Taylor Rule, formulated by Stanford economist John Taylor in 1993, stipulates how much the central bank should change the nominal interest rate (say, federal funds rate in US) in response to divergences of actual GDP (or employment level) from potential GDP and of actual inflation rates from a target inflation rates.
It provides a guide for Central Banks to "set short-term interest rates as economic conditions change to achieve both its short-run goal for stabilizing the economy and its long-run goal for inflation". It identifies three determining factors for the "real" short term interest rate
1. where actual inflation is relative to the targeted level that the Fed wishes to achieve
2. how far economic activity is above or below its "full employment" level
3. what the level of the short-term interest rate is that would be consistent with full employment (Taylor assumed this to be 2% for the US economy).
Part of the reason for Greenspan's apparent success, atleast till the sub-prime crisis blew the cover, with monetary policy was the close adherence to Taylor Rule.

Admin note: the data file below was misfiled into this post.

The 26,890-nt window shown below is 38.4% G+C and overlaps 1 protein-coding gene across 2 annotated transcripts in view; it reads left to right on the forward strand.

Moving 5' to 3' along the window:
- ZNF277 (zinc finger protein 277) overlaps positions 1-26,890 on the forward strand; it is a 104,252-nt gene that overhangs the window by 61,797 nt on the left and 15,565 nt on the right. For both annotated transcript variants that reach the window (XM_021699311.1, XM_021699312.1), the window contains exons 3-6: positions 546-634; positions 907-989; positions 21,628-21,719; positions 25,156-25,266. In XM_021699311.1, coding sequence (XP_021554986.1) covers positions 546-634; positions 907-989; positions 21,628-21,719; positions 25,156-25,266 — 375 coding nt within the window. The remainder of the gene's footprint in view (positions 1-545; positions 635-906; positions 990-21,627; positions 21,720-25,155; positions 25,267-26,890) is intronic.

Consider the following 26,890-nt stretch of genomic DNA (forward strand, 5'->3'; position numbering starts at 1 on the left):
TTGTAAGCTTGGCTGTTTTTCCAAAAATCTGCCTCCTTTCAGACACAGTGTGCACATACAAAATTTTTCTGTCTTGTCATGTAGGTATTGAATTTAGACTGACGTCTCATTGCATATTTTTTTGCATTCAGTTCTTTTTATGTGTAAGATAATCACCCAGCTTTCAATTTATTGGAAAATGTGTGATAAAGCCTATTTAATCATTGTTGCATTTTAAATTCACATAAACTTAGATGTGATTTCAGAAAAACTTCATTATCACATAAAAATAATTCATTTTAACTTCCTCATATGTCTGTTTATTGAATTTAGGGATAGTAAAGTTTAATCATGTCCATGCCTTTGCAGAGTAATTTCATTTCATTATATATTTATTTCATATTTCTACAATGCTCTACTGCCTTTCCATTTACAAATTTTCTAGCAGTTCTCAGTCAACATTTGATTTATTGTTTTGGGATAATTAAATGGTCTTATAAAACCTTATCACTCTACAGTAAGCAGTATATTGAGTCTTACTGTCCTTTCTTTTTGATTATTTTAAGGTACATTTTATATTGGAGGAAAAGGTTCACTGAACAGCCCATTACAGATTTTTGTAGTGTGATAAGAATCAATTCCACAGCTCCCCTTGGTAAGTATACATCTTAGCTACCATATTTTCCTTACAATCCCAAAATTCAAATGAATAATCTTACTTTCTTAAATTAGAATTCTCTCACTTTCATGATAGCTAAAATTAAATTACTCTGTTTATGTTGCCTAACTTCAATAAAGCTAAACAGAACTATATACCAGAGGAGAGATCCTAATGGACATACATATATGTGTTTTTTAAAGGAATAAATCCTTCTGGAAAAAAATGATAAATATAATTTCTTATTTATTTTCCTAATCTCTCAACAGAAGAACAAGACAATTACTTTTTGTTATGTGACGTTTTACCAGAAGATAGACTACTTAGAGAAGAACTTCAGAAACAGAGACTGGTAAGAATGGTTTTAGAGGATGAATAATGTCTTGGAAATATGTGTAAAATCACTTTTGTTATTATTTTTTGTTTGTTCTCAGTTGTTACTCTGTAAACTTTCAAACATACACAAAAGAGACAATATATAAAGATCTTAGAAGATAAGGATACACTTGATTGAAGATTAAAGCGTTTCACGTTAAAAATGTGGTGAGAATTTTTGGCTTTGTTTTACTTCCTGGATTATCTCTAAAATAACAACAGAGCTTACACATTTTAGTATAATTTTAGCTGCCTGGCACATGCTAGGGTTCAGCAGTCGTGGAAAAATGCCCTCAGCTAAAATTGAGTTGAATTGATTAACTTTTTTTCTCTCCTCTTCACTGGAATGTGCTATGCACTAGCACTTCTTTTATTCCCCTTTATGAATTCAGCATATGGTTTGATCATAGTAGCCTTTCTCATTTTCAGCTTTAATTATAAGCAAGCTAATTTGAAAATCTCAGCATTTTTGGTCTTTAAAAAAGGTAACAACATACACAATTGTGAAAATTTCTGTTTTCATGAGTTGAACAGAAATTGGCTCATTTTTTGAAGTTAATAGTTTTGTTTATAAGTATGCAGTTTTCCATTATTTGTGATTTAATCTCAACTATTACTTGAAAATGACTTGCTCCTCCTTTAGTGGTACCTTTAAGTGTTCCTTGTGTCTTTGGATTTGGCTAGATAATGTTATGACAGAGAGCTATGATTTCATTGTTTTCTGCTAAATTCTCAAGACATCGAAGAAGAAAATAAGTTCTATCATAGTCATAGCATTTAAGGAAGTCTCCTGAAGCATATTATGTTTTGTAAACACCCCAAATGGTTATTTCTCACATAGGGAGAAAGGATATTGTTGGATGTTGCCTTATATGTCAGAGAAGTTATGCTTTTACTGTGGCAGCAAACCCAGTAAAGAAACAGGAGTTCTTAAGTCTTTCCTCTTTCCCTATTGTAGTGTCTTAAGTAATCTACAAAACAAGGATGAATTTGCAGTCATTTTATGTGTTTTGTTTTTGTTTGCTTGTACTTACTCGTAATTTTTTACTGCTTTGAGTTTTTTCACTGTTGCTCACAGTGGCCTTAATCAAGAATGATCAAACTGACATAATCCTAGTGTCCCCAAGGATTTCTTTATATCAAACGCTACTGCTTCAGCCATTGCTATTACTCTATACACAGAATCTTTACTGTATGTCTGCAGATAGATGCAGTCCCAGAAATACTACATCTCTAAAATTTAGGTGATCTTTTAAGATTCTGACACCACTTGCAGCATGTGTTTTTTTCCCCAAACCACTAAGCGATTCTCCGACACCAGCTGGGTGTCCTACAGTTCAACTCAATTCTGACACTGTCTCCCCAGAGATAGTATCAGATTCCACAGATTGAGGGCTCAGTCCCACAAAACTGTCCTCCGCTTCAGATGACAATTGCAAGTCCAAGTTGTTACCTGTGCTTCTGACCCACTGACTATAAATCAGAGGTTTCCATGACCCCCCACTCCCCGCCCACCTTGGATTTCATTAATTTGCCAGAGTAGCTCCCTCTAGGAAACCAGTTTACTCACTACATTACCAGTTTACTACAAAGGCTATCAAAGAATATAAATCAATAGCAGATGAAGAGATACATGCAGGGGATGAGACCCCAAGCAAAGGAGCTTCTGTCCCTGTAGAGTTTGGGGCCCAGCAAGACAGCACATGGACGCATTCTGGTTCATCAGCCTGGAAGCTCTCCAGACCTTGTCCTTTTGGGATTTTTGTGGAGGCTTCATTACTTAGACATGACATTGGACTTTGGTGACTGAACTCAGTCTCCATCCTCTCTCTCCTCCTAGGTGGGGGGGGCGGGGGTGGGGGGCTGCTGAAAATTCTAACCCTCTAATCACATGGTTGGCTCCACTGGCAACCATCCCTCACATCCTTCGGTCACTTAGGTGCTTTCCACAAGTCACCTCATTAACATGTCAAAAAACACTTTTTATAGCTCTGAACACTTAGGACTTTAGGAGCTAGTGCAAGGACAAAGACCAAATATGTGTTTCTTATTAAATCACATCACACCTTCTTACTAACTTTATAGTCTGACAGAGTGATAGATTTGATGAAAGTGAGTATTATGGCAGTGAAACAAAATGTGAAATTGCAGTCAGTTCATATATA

Fed Governor Ben Bernanke has this to say, "when output is above its potential or inflation is above the target, the Taylor rule implies that the federal funds rate should be set above its average level, which (all else being equal) should slow the economy and bring output or inflation back toward the desired range."
More discussion on Taylor Rule is available here, here, here, and here. Econbrowser has a discussion on Prof Taylor's simple model to try to predict housing starts on the basis of past values of interest rates.
Paul Krugman points to a Goldman Sachs estimates of the potential output, whose comparison with the Taylor Rule, would appear to predict that the Fed would have to cut rates to minus 6% by 2010, a clear indicator of deflation and a liquidity trap.